Allow me to introduce myself: My name is Aleta Watson and I live to cook and eat. Northern California readers may recognize me as the food writer and restaurant critic from the San Jose Mercury News, but I recently left the rapidly shrinking world of newsprint for the seemingly limitless possibilities of the Internet.
Here, I plan to explore the culinary universe, following my palate wherever it takes me. I hope you’ll come along for the ride.
My primary interest is cooking. While I’m fascinated by exotic ingredients, I feel a responsibility for the planet. That means I’ll be cooking mostly with organic, seasonal produce, often from farmers markets. It’s no sacrifice since that’s almost invariably where the best fruits and vegetables are to be found. I may not be ready yet to limit myself solely to food produced within a 100 mile radius from my home, but I think it makes sense to buy locally whenever possible.
My taste and curiosity are wide ranging. In the past, I’ve written about everything from figs to fava beans, from grits to souffles. Still, nothing makes me happier than a homemade cookie. Bakery cookies just can’t compete and store-bought are rarely worth the calories. So I’m kicking this blog off with a terrific oatmeal cookie I’ve been making for family and friends for years.
The basic recipe comes from Rose Levy Beranbaum’s Rose’s Christmas Cookies (William Morrow and Company, 1990). I was first drawn to Mrs. King’s Irresistibles by Rose’s story of enjoying them at the Babbling Brook Inn in Santa Cruz two days before the Loma Prieta earthquake in 1989. I live less than 10 miles away in the San Lorenzo Valley and that quake is seared in my memory.
With the first bite, I knew I’d found a winner. The texture was gloriously chewy and the flavor was homey yet complex, punctuated by dark chocolate and sweet raisins. I’ve made these cookies so many times that the binding has broken and pages tumble out of the cookbook every time I open it.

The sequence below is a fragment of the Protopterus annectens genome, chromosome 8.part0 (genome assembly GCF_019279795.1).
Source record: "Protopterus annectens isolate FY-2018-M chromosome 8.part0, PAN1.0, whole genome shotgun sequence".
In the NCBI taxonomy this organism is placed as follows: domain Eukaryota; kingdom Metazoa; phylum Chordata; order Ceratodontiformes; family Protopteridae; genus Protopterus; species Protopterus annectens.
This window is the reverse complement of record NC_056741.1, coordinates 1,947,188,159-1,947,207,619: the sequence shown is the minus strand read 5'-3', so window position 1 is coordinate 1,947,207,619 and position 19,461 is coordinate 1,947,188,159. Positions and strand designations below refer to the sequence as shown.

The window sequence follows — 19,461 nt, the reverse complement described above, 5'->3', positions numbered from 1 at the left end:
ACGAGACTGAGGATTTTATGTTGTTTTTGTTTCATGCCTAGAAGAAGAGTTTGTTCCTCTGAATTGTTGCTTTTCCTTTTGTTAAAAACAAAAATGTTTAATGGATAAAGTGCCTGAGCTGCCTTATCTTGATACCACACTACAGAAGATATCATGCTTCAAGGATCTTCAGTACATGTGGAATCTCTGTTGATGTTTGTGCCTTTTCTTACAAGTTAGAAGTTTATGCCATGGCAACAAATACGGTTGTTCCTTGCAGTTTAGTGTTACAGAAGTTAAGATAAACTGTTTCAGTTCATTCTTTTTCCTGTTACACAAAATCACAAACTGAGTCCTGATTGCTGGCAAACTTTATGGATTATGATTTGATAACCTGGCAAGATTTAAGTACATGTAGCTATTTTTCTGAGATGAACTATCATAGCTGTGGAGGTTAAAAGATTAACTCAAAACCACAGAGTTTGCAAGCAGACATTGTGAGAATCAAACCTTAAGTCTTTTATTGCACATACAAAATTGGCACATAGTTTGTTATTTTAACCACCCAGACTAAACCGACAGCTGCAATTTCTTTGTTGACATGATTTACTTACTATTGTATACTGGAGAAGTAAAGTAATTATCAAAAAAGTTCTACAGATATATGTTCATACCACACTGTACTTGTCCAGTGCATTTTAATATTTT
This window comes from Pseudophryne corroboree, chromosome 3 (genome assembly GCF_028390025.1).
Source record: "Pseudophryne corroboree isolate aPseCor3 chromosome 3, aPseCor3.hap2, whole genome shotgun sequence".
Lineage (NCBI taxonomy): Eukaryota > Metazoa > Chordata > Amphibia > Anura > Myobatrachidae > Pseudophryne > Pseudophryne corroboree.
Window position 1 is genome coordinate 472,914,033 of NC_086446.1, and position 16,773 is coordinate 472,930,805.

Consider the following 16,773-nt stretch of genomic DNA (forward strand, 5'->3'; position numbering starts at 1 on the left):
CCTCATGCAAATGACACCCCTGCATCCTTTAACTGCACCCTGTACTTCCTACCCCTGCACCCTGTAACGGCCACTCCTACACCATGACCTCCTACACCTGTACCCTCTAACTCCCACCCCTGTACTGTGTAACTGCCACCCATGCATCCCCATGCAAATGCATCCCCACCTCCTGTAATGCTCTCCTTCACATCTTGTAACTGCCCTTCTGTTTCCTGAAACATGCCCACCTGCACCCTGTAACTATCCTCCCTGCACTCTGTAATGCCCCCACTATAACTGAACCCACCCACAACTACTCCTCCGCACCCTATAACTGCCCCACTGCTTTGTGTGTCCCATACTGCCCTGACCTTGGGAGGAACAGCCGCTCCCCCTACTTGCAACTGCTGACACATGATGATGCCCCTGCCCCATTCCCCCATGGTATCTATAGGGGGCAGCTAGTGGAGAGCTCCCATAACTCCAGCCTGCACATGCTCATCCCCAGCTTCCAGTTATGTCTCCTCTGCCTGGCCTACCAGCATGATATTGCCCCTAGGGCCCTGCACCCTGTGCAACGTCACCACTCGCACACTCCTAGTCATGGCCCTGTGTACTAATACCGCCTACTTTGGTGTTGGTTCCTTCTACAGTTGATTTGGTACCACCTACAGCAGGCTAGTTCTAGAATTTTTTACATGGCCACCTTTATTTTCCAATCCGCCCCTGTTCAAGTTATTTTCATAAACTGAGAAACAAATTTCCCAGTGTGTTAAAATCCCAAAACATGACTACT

These are the ultimate oatmeal cookies, pumped up with granola and walnuts for extra texture. I’ve revised the recipe only slightly, substituting dried tart cherries from Trader Joe’s for the original raisins to bring a sharper edge to the flavors and lowering the oven temperature to 350 degrees for more consistent results in my stove. They’re my son’s favorites.
Makes about 3 dozen 3-inch cookies.
1½ cups walnut halves
1½ cups dried tart cherries
1½ cups granola
1 cup old fashioned rolled oats
1 cup semi-sweet chocolate chips
1½ cups unbleached all-purpose flour
1 teaspoon baking soda
1 teaspoon baking powder
½ teaspoon salt
1 cup dark brown sugar, firmly packed
¾ cup granulated sugar
1 cup unsalted butter (2 sticks), softened
2 large eggs
1 teaspoon pure vanilla extract
Place two oven racks in the upper and lower third of oven and preheat oven to 350 degrees. Place walnuts on a cooking sheet and bake, stirring occasionally, for about 10 minutes, until lightly browned. Cool completely.
In a large bowl, toss together the cherries, granola, rolled oats, and chocolate chips. In a small bowl, place flour, baking soda, baking powder and salt and whisk to combine. Chop walnuts coarsely and fold into the flour mixture. Set both bowls aside.
In the work bowl of an electric mixer, beat the brown and granulated sugars together until blended. Add butter and beat until smooth and creamy. Scrape down sides of bowl. Beat in eggs and vanilla, scraping down sides of bowl again. At low speed, add the flour mixture and beat just until incorporated. Scrape batter into the bowl containing the chocolate chip mixture and stir together until blended well.
Using your hands or a scoop, shape dough into 1¾-inch diameter balls (2 level tablespoons) and place them 2 inches apart on ungreased cookie sheets. Bake for 12-15 minutes – rotating the cookie sheets from top to bottom and front to back halfway through the baking period – until tops are beginning to turn a light brown. It’s better to underbake than overbake these cookies.
Cool for a few minutes on the cookie sheets until firm enough to transfer to a wire rack with a small, angled metal spatula.
These cookies keep several weeks at room temperature when stored in an airtight container. They’ve never lasted that long at my house, though. They also freeze well.
Adapted from “Rose’s Christmas Cookies,” by Rose Levy Beranbaum.